Flavia Oliveira is a cyclist licensed by USA Cycling and the UCI. She suffered from allergies and medications that caused her to feel fatigued and therefore she purchased a dietary supplement called “Hyperdrive 3.0” from an online store “Vitamaker.”
She was tested during the Giro del Trentino Donner in Italy and tested positive for oxilofrine, a stimulant on the 2009 WADA Prohibited List. The American Arbitration Association (AAA) arbitrator for sport found on a balance of probabilities that the oxilofrine in her system was a result of her consumption of a supplement product. However, they also found that there were several specific indications that the product might contain a prohibited substance that should have alerted her for a need for a more careful investigation.
First, the product is marketed as a stimulant, which is a category of prohibited substances on the WADA Prohibited List. The manufacturer’s website together with other products made direct reference to anabolic agents, hormones, and substances that appear on the WADA Prohibited List. In addition, in January 2009, five months before Oliveira tested positive, the FDA issued a public warning to consumers that the product contained sibutramine, a potent drug that substantially increases blood pressure and heart rate, and is another substance appearing on the Prohibited List.
Important issues arising from this case:
- According to testimony, Oliviera began taking the product, at which time the label did not list the prohibited ingredient methylsynephrine. At some stage, the manufacturer changed the label, the name, and probably the formulation of the supplement.
- At the time of the hearing, the ingredient label listed methylsynephrine. The WADA Prohibited List refers to this compound as “oxilofrine.” Unless you are a chemist, or do a thorough search of all the different synonyms for a chemical name, it’s not always easy to recognize prohibited substances even when they are listed on the label.
- The FDA issued a public warning about this supplement containing sibutramine, making it an illegal product containing a prescription drug. Sibutramine is also a prohibited substance. While Oliviera did not test positive for sibutramine, the supplement remained on the shelves available for sale, and the company stayed in business long after the FDA discovered sibutramine in the product. Further, supplement companies change their labels, formulations, ingredient suppliers, and names of their products sometimes overnight. Just because a supplement is “safe” or “clean” today, doesn’t mean it will remain so tomorrow. In addition, just because it’s on the shelf doesn’t mean it’s safe, legal, or free of prohibited substances.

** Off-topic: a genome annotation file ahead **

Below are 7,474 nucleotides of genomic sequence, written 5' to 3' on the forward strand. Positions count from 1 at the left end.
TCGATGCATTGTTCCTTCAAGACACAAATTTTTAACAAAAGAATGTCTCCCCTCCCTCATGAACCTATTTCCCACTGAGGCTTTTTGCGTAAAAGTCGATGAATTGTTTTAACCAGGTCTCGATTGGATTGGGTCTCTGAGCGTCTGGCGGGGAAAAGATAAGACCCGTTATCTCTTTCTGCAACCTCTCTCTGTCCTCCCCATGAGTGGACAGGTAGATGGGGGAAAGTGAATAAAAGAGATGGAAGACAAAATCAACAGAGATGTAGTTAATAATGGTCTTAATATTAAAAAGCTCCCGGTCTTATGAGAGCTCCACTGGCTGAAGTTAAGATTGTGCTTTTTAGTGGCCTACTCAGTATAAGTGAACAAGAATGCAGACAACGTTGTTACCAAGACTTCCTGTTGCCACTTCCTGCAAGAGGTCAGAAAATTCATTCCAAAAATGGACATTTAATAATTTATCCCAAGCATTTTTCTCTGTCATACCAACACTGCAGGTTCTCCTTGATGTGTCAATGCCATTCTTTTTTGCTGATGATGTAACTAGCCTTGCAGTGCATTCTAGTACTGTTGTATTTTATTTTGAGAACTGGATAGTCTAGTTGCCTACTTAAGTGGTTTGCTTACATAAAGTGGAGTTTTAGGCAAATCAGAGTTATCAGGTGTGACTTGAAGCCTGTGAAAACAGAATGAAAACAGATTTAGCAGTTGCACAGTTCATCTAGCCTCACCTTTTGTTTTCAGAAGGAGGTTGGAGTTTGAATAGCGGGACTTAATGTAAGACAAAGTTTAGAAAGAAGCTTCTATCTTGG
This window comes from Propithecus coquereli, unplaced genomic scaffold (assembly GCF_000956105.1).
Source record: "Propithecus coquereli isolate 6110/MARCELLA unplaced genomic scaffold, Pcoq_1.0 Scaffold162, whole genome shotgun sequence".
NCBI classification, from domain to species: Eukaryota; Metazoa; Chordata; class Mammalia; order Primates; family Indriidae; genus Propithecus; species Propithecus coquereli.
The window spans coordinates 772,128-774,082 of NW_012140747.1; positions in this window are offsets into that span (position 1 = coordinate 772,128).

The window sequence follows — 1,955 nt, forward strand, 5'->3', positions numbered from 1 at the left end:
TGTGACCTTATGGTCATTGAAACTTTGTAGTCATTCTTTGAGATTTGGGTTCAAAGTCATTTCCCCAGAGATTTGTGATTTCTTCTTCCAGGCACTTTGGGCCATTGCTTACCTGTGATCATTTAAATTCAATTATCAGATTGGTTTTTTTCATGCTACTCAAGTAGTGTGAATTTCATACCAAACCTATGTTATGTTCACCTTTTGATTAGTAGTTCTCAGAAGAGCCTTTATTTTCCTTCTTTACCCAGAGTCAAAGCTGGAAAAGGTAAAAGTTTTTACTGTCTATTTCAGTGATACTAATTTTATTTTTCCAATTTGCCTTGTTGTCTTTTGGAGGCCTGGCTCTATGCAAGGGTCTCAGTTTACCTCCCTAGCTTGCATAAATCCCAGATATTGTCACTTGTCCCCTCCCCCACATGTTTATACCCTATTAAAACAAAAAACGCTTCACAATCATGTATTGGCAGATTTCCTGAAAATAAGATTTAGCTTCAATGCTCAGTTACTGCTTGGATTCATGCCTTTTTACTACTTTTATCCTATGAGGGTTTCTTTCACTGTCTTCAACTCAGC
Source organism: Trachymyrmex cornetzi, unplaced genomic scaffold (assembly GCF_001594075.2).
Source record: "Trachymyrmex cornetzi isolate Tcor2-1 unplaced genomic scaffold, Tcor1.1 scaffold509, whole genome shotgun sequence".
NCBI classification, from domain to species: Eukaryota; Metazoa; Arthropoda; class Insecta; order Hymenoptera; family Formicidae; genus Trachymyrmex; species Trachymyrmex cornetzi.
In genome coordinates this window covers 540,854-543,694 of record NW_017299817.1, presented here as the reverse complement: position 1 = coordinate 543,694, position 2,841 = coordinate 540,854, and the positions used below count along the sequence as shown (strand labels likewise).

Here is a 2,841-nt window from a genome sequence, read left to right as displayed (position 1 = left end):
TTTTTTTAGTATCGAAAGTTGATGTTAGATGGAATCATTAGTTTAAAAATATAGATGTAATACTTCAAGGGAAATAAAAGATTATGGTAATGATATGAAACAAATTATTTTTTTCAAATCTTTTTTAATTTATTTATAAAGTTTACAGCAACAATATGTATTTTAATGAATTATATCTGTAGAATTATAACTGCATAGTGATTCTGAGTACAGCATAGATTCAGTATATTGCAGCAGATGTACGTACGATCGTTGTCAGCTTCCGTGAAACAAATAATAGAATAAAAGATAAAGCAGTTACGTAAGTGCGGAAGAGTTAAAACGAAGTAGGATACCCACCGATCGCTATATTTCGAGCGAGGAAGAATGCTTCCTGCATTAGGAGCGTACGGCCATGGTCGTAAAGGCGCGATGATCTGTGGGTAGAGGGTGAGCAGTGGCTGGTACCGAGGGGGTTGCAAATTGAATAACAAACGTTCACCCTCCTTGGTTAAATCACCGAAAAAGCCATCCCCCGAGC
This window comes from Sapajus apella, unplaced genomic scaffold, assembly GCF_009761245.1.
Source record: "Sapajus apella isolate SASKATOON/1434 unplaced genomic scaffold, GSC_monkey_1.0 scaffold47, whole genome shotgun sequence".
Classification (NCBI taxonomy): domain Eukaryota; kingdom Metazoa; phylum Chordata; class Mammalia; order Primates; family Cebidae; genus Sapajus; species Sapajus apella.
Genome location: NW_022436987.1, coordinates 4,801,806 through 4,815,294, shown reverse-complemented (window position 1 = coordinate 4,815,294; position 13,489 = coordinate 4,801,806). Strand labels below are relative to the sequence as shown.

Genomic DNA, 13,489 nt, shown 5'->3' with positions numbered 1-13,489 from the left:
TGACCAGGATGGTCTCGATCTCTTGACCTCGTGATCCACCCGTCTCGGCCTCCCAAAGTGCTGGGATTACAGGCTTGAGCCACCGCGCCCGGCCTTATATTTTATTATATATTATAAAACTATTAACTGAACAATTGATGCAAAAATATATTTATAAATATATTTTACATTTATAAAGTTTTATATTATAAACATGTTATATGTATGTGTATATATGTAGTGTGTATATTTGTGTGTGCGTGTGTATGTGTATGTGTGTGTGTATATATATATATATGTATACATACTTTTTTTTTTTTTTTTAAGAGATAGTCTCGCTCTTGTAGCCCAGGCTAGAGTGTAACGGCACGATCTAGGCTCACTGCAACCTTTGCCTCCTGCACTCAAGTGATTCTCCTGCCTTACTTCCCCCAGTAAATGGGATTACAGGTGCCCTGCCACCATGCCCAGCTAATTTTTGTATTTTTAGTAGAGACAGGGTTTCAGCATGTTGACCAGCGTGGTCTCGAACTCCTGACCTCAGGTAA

LaShawn Merritt tested positive for DHEA, and pregnenolone, which is not prohibited, was also found in his sample. The American Arbitration Association (AAA) and USADA agreed with Merritt that his positive test was a result of ingesting a product called “Extenz” purchased from a 7-Eleven store. 7-Eleven was legally selling the product. Merritt was very surprised that one could test positive for an anabolic agent from a product purchased at a 7-Eleven store. Despite his accidental ingestion of DHEA, he was sanctioned to 21 months of ineligibility, a reduction of the maximum sanction of two years by only three months.
Important issues arising from this case:
- There may be prohibited substances in products purchased from local retail stores like grocery stores or corner gas stations. Exposure to prohibited substances is not limited to the Internet.
- Even in the off-season, athletes cannot let down their guard. It is important to always be vigilant of what is going into your body.
Jessica Hardy is a swimmer that competed in the 2008 Olympic Trials for the Beijing Games. While at the Trials, she tested positive for clenbuterol. In her original hearing and later her appeal, the American Arbitration Association (AAA) and the World Anti-Doping Agency (WADA) accepted that Hardy had tested positive for clenbuterol, on balance of probabilities, because of “the presence of clenbuterol in the AdvoCare Argenine Extreme supplements she was taking prior to her doping control of July 4 2008.” During her hearings, she described all of the steps that she took prior to taking the supplement.
- She had personal conversations with AdvoCare about the supplements’ purity.
- The AdvoCare web site assured her that the products were made with quality ingredients.
- She was told by AdvoCare that its products were tested by an independent company for purity, though only with respect to one of its products.
- She got her products directly from AdvoCare with whom she had a contractual relationship, and not from an unknown source.
- The supplements she took were not labeled as steroidal, or in any way that would have raised suspicion.
- She took the supplement from at least 8 months prior to her positive doping control test.
- She obtained an indemnity from AdvoCare with respect to its products.
- Hardy consulted with various swimming personnel including the team nutritionist, the USOC sports psychologist, and her coach about the quality of AdvoCare products.
Nonetheless, Hardy was found to be responsible and accountable and therefore was sanctioned for one year.
Important points from this case study:
- Despite the fact that the AAA, WADA, and the Court of Arbitration for Sport (CAS) accepted Hardy’s evidence that the source of clenbuterol was a contaminated supplement, she was still sanctioned according to the WADA Code, although the sanction was reduced to one year.
- The panel found that Hardy did her due diligence in researching dietary supplements, but this did not prevent a positive doping test or constitute ‘no fault’ on her part.